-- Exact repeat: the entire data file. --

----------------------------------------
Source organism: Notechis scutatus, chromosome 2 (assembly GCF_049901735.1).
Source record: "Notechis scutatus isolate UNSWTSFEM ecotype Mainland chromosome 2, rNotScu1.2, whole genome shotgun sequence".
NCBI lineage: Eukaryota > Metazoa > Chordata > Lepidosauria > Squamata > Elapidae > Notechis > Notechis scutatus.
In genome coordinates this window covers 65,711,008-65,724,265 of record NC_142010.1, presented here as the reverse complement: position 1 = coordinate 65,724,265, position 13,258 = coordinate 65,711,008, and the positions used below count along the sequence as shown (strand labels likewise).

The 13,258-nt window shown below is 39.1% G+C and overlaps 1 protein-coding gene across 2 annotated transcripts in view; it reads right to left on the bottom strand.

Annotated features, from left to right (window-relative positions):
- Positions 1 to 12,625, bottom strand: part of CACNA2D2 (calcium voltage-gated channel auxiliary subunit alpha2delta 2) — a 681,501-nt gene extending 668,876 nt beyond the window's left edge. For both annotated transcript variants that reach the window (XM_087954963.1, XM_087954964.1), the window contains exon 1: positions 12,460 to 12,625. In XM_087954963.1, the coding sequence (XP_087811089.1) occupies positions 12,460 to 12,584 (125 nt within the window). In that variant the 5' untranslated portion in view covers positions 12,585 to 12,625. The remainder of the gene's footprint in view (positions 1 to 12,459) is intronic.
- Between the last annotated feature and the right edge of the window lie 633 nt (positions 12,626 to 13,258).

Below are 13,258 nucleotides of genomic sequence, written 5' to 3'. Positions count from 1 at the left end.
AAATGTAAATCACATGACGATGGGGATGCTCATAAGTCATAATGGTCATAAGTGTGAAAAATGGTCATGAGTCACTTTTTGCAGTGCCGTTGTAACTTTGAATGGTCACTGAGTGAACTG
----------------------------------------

Source organism: Notechis scutatus, chromosome 2 (assembly GCF_049901735.1).
Source record: "Notechis scutatus isolate UNSWTSFEM ecotype Mainland chromosome 2, rNotScu1.2, whole genome shotgun sequence".
NCBI lineage: Eukaryota > Metazoa > Chordata > Lepidosauria > Squamata > Elapidae > Notechis > Notechis scutatus.
In genome coordinates this window covers 65,711,008-65,724,265 of record NC_142010.1, presented here as the reverse complement: position 1 = coordinate 65,724,265, position 13,258 = coordinate 65,711,008, and the positions used below count along the sequence as shown (strand labels likewise).

The 13,258-nt window shown below is 39.1% G+C and overlaps 1 protein-coding gene across 2 annotated transcripts in view; it reads right to left on the bottom strand.

Annotated features, from left to right (window-relative positions):
- Positions 1 to 12,625, bottom strand: part of CACNA2D2 (calcium voltage-gated channel auxiliary subunit alpha2delta 2) — a 681,501-nt gene extending 668,876 nt beyond the window's left edge. For both annotated transcript variants that reach the window (XM_087954963.1, XM_087954964.1), the window contains exon 1: positions 12,460 to 12,625. In XM_087954963.1, the coding sequence (XP_087811089.1) occupies positions 12,460 to 12,584 (125 nt within the window). In that variant the 5' untranslated portion in view covers positions 12,585 to 12,625. The remainder of the gene's footprint in view (positions 1 to 12,459) is intronic.
- Between the last annotated feature and the right edge of the window lie 633 nt (positions 12,626 to 13,258).

Below are 13,258 nucleotides of genomic sequence, written 5' to 3'. Positions count from 1 at the left end.
AAATGTAAATCACATGACGATGGGGATGCTCATAAGTCATAATGGTCATAAGTGTGAAAAATGGTCATGAGTCACTTTTTGCAGTGCCGTTGTAACTTTGAATGGTCACTGAGTGAACTG